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Home Sweet Greenhouse

Jennifer Zurko
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When I bought my first home, the realtor I used then said that buying a home is a very emotional thing. At first, I was like, “What is he even talking about? It’s a house—it’s not like adopting a kid.”

But as we were going through the process of touring houses that looked good on the website and were NOT when you saw them in person, or falling in love with a place and losing it in a bidding war, I started to realize what he meant. He’d been selling and buying houses for years; he’d seen it all. And he was completely right about there being an emotional side to dealing with one of the biggest investments I’d ever made.

I’ve been in dozens and dozens of greenhouses, but have never had the experience of buying or selling one. Oftentimes, when I’m writing a story on a topic that’s a bit out of my wheelhouse, I think of a way to better understand it. In this instance, for a piece on converting or integrating an established greenhouse facility, I wondered if it was similar to buying a house.

Like, do you buy a fixer-upper on the cheaper side because you don’t mind knocking down walls, tearing out floors and installing new plumbing? I am not one of those people. I fall into the category of people who want a house that’s move-in ready. Some new furniture and a new coat of paint is all I want to deal with. Or do you build new? Yeah, you gotta deal with contractors, but you control everything literally from the ground up. Is it kinda like that with a greenhouse?

I asked the folks at Metrolina this when I contacted them for this month’s cover story and Chris Copeland, the COO of Metrolina’s facility in York, South Carolina, said he liked my analogy.

“It’s a really fascinating way to look at it,” he said. “When someone goes to purchase a home, obviously, they have the strategic piece in mind. Location—it’s close to good schools; it’s close to town. But they also look at the house and they ask, ‘Does it have a good foundation? Do I see myself here? And do I see opportunities with it?’ The other piece is obviously the budget. So [buying a greenhouse] is very much like [buying a home].”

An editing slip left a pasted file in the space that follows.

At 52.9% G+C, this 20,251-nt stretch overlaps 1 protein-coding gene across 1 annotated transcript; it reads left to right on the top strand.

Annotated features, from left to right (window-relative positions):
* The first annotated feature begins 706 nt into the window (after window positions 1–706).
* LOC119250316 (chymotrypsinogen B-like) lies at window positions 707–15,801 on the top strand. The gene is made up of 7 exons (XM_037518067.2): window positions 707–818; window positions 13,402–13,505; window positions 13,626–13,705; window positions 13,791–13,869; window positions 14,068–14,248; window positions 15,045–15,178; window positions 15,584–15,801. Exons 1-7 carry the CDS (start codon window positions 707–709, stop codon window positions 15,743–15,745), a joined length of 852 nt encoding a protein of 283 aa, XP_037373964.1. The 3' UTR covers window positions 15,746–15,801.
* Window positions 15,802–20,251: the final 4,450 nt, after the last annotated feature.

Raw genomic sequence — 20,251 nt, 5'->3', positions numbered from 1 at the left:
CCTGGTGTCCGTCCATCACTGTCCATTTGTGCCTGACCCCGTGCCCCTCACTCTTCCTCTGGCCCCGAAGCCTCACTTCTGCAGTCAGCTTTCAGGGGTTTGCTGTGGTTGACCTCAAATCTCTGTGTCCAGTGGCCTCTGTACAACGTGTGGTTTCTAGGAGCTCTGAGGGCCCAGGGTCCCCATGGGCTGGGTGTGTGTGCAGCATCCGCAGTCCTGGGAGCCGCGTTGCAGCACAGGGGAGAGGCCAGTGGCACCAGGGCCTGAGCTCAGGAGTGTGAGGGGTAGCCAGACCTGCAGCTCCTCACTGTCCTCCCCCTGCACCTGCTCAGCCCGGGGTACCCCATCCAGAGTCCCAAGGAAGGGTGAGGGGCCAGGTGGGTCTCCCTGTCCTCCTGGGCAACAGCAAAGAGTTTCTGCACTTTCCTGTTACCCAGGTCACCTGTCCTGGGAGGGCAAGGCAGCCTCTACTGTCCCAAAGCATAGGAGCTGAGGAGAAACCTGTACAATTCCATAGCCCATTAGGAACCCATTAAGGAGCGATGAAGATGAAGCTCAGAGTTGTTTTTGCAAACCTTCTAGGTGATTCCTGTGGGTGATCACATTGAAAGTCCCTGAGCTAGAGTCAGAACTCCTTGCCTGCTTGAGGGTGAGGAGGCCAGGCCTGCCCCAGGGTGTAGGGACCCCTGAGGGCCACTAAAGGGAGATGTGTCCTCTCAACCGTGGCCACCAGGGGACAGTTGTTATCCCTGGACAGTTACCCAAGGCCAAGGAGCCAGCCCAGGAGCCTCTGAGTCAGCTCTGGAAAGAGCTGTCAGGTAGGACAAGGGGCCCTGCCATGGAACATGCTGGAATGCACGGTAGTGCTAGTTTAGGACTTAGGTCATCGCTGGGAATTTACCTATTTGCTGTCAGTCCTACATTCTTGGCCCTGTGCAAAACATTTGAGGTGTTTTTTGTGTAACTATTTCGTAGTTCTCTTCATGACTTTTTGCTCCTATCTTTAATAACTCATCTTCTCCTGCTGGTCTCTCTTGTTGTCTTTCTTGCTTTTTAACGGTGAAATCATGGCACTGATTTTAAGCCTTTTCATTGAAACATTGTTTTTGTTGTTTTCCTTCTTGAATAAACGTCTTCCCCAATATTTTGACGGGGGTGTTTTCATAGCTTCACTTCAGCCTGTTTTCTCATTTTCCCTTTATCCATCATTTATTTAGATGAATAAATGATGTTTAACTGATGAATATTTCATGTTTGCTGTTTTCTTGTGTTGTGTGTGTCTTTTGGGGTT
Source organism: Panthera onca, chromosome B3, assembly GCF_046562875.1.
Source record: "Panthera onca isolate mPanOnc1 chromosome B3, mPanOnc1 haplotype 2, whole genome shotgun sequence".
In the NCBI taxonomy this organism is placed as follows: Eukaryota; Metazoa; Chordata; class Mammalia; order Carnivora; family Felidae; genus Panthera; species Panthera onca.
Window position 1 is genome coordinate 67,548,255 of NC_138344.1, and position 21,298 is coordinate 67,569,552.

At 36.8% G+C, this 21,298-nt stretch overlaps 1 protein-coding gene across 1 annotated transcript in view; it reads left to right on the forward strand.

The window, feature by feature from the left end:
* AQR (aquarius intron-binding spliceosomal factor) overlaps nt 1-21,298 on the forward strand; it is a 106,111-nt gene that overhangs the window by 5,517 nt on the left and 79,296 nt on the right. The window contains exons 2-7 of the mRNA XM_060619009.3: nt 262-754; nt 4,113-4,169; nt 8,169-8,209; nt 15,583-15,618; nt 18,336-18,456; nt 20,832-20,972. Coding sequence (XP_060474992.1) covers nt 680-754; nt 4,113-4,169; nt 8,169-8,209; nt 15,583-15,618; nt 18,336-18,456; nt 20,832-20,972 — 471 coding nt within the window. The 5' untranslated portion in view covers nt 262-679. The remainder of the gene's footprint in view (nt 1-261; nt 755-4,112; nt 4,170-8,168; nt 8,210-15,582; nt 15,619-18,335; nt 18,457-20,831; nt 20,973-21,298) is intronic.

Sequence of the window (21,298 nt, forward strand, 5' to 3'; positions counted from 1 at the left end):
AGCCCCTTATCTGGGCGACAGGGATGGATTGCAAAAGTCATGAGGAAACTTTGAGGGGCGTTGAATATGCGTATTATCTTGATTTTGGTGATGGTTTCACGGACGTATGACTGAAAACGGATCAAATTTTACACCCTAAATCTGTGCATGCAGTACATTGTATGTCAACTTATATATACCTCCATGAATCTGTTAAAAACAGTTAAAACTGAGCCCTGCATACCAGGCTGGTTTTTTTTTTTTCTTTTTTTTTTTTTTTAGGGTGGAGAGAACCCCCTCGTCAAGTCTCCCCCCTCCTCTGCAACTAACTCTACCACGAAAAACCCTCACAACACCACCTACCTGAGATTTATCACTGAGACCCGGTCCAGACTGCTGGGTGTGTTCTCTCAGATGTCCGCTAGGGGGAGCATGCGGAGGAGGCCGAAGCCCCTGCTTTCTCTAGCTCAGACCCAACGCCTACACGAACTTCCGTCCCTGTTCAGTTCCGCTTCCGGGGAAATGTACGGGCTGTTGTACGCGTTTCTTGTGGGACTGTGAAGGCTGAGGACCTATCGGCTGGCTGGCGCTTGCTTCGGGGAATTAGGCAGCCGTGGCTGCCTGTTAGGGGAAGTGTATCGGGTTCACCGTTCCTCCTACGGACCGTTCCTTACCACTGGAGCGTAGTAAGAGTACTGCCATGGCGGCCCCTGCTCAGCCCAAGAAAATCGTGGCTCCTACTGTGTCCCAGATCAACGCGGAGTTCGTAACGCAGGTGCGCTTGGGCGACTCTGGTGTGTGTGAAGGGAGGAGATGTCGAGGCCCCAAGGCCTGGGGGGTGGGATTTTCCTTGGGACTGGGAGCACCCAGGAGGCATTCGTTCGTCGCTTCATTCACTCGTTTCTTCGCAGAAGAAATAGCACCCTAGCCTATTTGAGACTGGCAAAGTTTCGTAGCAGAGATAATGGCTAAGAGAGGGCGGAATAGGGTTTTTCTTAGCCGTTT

And there’s an emotional side to acquiring a greenhouse, too, with regard to the staff. When the company you’re working for is bought by somebody else, your first thought is whether the new plans include you. And for the owners, transitioning the current employees into a new system—and maybe even establishing a new culture—can take time and be a difficult process.

“The key piece that is different is the people side,” Chris told me. “When you buy a new home, the owners move out. But when the people are still part of the process, that’s what makes it a real challenge. They have to be on board with how you want to re-paint the walls, they have to be on board with how you want to re-landscape the yard.”   

Over 10 years ago, Metrolina acquired Stacy’s Greenhouses to help up their game in the perennials category and to consolidate their product offering for their customers, and I was curious about what went into the decision to take over an existing operation as a different means for expansion. I also talked to Al Sray from Prospiant to find out when it’s better to just build from scratch. 

Speaking of expansion, before you even think about it, you’ll need to figure out if you have the capital to do it. Learn how you can find the right financing.

We have the second installment of using AI in the greenhouse from our resident tech queen Katie Elzer-Peters, this time for growing the plants themselves.

I know you’re in the thick of things right now and there’s no room in your brain to even entertain the idea of expansion or acquisition. But, hopefully, this spring will be the kind of season that allows you to look at those empty greenhouses and wonder if maybe you could use more space … GT

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